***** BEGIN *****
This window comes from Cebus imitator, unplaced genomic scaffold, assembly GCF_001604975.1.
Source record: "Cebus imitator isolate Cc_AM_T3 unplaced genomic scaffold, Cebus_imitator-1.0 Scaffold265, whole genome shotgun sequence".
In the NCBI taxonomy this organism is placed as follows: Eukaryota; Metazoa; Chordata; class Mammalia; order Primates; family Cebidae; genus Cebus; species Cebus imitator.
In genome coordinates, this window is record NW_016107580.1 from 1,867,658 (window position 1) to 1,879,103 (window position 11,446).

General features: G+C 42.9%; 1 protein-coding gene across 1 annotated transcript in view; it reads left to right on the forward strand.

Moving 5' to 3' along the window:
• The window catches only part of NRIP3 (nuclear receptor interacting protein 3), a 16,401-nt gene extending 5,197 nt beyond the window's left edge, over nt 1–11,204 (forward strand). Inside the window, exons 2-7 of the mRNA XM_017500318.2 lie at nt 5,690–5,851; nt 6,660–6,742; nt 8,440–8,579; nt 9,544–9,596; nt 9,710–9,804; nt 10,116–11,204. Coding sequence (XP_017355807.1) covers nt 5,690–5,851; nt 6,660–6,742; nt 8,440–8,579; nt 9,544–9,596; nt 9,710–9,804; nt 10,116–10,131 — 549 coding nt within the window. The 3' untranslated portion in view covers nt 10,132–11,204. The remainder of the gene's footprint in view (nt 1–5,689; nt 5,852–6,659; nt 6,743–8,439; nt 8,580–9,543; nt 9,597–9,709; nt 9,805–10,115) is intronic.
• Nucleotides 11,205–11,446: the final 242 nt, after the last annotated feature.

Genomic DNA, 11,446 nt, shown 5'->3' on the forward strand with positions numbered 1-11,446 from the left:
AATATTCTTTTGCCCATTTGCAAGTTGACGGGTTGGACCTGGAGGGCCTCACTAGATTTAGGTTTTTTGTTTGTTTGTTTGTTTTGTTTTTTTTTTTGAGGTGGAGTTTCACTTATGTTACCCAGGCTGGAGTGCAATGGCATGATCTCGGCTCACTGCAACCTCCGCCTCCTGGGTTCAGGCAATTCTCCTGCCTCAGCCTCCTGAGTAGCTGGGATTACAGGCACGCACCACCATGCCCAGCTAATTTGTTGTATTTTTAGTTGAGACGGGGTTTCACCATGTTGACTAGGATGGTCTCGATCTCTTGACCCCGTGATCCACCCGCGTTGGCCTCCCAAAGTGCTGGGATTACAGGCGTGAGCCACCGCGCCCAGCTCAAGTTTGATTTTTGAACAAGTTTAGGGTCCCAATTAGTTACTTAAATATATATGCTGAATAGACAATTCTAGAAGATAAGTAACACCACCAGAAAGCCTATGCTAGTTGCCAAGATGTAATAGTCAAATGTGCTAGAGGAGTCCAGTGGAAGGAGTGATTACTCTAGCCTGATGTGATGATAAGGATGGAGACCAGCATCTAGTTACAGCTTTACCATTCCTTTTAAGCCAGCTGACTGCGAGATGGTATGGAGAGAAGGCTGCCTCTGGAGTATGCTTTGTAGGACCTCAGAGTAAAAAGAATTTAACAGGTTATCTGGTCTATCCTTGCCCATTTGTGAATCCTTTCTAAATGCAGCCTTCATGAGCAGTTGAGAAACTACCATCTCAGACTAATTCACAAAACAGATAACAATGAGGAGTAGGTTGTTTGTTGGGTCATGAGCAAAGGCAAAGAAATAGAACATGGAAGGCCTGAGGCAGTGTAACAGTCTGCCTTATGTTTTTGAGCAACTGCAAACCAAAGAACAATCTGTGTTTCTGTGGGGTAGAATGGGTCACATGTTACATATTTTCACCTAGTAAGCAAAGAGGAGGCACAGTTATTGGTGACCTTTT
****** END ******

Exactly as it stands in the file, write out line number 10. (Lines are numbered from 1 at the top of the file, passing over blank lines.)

AATATTCTTTTGCCCATTTGCAAGTTGACGGGTTGGACCTGGAGGGCCTCACTAGATTTAGGTTTTTTGTTTGTTTGTTTGTTTTGTTTTTTTTTTTGAGGTGGAGTTTCACTTATGTTACCCAGGCTGGAGTGCAATGGCATGATCTCGGCTCACTGCAACCTCCGCCTCCTGGGTTCAGGCAATTCTCCTGCCTCAGCCTCCTGAGTAGCTGGGATTACAGGCACGCACCACCATGCCCAGCTAATTTGTTGTATTTTTAGTTGAGACGGGGTTTCACCATGTTGACTAGGATGGTCTCGATCTCTTGACCCCGTGATCCACCCGCGTTGGCCTCCCAAAGTGCTGGGATTACAGGCGTGAGCCACCGCGCCCAGCTCAAGTTTGATTTTTGAACAAGTTTAGGGTCCCAATTAGTTACTTAAATATATATGCTGAATAGACAATTCTAGAAGATAAGTAACACCACCAGAAAGCCTATGCTAGTTGCCAAGATGTAATAGTCAAATGTGCTAGAGGAGTCCAGTGGAAGGAGTGATTACTCTAGCCTGATGTGATGATAAGGATGGAGACCAGCATCTAGTTACAGCTTTACCATTCCTTTTAAGCCAGCTGACTGCGAGATGGTATGGAGAGAAGGCTGCCTCTGGAGTATGCTTTGTAGGACCTCAGAGTAAAAAGAATTTAACAGGTTATCTGGTCTATCCTTGCCCATTTGTGAATCCTTTCTAAATGCAGCCTTCATGAGCAGTTGAGAAACTACCATCTCAGACTAATTCACAAAACAGATAACAATGAGGAGTAGGTTGTTTGTTGGGTCATGAGCAAAGGCAAAGAAATAGAACATGGAAGGCCTGAGGCAGTGTAACAGTCTGCCTTATGTTTTTGAGCAACTGCAAACCAAAGAACAATCTGTGTTTCTGTGGGGTAGAATGGGTCACATGTTACATATTTTCACCTAGTAAGCAAAGAGGAGGCACAGTTATTGGTGACCTTTT